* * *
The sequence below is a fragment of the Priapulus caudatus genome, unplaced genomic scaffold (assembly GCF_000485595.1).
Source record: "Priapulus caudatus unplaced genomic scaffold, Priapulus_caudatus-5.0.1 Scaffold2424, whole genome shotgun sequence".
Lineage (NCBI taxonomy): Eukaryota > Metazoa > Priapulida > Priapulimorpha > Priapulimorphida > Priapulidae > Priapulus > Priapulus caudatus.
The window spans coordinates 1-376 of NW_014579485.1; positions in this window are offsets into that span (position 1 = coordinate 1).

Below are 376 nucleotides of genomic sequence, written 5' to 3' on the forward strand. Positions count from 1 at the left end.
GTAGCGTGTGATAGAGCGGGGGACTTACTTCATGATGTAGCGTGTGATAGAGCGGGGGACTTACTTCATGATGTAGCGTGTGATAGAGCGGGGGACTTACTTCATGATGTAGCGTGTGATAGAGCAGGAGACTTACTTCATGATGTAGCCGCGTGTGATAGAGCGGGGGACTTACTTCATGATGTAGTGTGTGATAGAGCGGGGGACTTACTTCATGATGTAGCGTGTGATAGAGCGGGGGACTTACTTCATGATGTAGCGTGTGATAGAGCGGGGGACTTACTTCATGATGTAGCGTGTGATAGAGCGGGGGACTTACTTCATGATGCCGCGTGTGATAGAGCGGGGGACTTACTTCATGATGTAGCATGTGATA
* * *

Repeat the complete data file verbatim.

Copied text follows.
The sequence below is a fragment of the Priapulus caudatus genome, unplaced genomic scaffold (assembly GCF_000485595.1).
Source record: "Priapulus caudatus unplaced genomic scaffold, Priapulus_caudatus-5.0.1 Scaffold2424, whole genome shotgun sequence".
Lineage (NCBI taxonomy): Eukaryota > Metazoa > Priapulida > Priapulimorpha > Priapulimorphida > Priapulidae > Priapulus > Priapulus caudatus.
The window spans coordinates 1-376 of NW_014579485.1; positions in this window are offsets into that span (position 1 = coordinate 1).

Below are 376 nucleotides of genomic sequence, written 5' to 3' on the forward strand. Positions count from 1 at the left end.
GTAGCGTGTGATAGAGCGGGGGACTTACTTCATGATGTAGCGTGTGATAGAGCGGGGGACTTACTTCATGATGTAGCGTGTGATAGAGCGGGGGACTTACTTCATGATGTAGCGTGTGATAGAGCAGGAGACTTACTTCATGATGTAGCCGCGTGTGATAGAGCGGGGGACTTACTTCATGATGTAGTGTGTGATAGAGCGGGGGACTTACTTCATGATGTAGCGTGTGATAGAGCGGGGGACTTACTTCATGATGTAGCGTGTGATAGAGCGGGGGACTTACTTCATGATGTAGCGTGTGATAGAGCGGGGGACTTACTTCATGATGCCGCGTGTGATAGAGCGGGGGACTTACTTCATGATGTAGCATGTGATA